“and this,” she perked,
pointing to the closed-door office
to her right,
“is the business office.”
“and this,” she perked
pointing to the closed-door office
to her left,
“is the financial aid office.”

“above us,” she continued,
“is the
President’s Office
saying the last two words
with a distinct tone of
“you don’t want to get sent

maybe it’s because we’re nearing the end of
the second week of back-to-back
college tours.
maybe it’s because it’s hot.
maybe it’s because i need chocolate.
maybe it’s because i’m just plain cranky to the core . . .

“but you can,” i countered
looking my nephew straight in the eyes,
“go there any time of your own initiative.”
then i told them about how when i was a student there,
and discovered that
the tape player had been stolen from my car,
i marched straightaway to the
president’s office
(said without a hint of reverence)
and announced “my tape player was stolen.”
to which the president looked across his massive desk
and said,
“well, i’m SURE it wasn’t a student.”
“can you believe a
college president
led with something
so stupid?”
i asked my nephew.

“i said don’t get SENT there,”
she perked
directly at my nephew.

i thought
cause i’m not
anywhere near the
sweet zen woman
i (sometimes) long to be.

when we reached the student union,
the mailboxes
more specifically,
i mentioned how
when i was a student there,
the mailboxes were in a different building
and i was assigned a mailbox on the top row,
so high i couldn’t get the key in the lockv
without the assistance of a stool.
she listened, then reached up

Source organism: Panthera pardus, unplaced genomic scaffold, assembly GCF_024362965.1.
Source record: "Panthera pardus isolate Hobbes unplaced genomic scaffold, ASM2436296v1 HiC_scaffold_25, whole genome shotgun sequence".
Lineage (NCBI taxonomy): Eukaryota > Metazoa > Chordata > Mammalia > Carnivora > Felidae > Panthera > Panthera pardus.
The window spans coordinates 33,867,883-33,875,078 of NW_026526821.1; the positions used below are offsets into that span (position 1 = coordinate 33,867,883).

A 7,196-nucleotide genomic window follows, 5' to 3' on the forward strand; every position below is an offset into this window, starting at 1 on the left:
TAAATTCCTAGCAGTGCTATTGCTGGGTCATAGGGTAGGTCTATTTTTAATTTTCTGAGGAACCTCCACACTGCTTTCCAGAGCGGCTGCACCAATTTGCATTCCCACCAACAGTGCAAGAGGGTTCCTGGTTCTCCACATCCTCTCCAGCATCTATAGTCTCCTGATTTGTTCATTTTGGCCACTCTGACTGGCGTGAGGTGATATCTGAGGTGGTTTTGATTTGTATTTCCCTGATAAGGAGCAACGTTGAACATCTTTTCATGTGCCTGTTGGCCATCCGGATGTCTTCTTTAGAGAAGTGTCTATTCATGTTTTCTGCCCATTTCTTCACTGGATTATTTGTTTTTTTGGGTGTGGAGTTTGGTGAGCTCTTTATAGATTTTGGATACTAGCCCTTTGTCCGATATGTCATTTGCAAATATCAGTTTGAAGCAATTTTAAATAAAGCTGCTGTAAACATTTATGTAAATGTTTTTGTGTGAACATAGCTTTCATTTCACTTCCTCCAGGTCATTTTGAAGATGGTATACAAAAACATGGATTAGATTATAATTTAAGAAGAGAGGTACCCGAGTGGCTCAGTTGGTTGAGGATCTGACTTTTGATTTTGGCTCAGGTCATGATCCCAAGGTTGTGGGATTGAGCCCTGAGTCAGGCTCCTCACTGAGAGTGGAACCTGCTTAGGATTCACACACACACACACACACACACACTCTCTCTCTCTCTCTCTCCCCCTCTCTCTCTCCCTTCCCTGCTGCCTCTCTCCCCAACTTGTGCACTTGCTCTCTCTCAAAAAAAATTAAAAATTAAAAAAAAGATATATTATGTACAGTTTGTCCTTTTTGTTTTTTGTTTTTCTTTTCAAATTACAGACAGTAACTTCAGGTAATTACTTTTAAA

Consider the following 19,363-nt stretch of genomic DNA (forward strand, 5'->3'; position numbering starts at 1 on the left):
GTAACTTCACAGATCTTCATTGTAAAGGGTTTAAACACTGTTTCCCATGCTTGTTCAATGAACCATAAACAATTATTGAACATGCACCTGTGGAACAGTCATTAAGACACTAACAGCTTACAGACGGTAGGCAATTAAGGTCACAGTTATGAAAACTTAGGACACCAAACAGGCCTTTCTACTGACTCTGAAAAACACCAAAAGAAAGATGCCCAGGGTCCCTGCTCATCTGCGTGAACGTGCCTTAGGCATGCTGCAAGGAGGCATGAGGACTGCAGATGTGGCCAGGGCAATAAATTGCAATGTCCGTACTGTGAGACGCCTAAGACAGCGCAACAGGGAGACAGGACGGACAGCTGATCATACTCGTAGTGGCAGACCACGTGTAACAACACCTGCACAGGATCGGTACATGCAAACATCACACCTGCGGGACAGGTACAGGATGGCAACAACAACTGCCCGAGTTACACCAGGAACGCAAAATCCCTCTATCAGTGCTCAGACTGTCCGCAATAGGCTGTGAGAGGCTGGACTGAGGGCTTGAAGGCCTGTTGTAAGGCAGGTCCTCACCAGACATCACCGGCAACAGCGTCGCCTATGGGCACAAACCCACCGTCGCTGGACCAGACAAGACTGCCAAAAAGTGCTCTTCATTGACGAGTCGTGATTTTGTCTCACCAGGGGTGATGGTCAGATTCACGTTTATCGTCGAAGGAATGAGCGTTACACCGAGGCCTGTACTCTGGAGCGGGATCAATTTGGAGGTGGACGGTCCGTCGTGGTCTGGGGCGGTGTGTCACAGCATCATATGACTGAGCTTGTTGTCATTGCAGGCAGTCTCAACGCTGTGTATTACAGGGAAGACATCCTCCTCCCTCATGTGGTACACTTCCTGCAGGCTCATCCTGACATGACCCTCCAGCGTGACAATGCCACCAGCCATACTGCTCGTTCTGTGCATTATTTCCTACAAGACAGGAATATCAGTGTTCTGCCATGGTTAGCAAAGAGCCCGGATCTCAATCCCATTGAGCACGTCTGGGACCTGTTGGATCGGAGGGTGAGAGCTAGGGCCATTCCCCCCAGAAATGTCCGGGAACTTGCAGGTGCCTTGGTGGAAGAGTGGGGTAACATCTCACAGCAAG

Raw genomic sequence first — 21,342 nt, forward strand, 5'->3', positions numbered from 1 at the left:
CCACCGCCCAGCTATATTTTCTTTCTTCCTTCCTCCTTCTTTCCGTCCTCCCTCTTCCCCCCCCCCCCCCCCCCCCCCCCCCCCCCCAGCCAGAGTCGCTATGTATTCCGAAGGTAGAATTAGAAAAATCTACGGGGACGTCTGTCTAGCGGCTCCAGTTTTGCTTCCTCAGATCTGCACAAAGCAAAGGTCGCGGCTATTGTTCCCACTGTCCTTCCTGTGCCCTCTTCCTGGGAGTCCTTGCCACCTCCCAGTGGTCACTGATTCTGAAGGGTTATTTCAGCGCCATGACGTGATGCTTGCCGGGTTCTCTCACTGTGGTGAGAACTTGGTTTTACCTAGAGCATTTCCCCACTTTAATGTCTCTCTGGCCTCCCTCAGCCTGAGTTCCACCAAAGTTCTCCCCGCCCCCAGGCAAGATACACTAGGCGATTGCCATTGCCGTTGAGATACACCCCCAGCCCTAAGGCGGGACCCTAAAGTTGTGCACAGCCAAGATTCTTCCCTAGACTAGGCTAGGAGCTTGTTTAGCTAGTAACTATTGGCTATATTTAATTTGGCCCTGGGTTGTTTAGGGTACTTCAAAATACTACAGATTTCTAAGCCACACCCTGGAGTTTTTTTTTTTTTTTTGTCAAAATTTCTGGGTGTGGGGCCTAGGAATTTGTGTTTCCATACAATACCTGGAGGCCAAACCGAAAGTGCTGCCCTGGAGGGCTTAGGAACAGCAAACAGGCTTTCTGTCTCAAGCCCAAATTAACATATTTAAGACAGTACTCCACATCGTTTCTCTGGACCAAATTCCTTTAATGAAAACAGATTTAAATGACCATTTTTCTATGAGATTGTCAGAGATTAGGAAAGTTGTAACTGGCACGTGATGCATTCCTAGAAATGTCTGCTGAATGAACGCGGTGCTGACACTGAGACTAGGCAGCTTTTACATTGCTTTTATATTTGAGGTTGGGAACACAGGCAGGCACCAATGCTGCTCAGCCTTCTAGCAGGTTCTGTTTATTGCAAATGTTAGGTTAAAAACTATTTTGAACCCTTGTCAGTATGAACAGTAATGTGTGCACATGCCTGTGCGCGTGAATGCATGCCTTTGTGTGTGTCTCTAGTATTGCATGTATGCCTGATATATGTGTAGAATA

and tapped the top mailbox
with a key she held.

i thought
well, you know.

“and the most fun thing of all,” she said,
her perkiness ratcheted up
three full notches,
“is when you get a yellow
sheet of paper
saying that you have a
when you get one of those,
you come to this window
and pick up your package.
did you ever get
any yellow papers?”
she asked me.

“yes, i got yellow notices,
but it could sometimes
take up to two weeks
for me to actually
lay hands on my package
because the people
employed to staff the window
didn’t actually
open the window
unless they had absolutely
nothing else to do.
but the good news is: it was
most always worth the wait.”

with that, she whipped her head around
and asked
“did anything good ever happen
when you were here?”

to which i said
“there were moments.”

and then i kept my stories
to myself
and as we walked
and she talked
i wondered
why i told the
particular stories
i told.
what compelled me?

with the possible
exception of the
president’s office story,
which was pretty obviously
a thumbing my nose
at authority,
(though it was also
about not being afraid
to go to the top,
if that seems the right
thing to do at the time)
my stories
to theme around
of providing a counter
to the sparkling
being presented.
is it a good school, this one?
oh yes,
it’s a good school.
do bad things happen there?
absolutely, undeniably
and i’m just too cranky
to let that reality
and the ensuing opportunities for lessons of
and assertiveness
and resourcefulness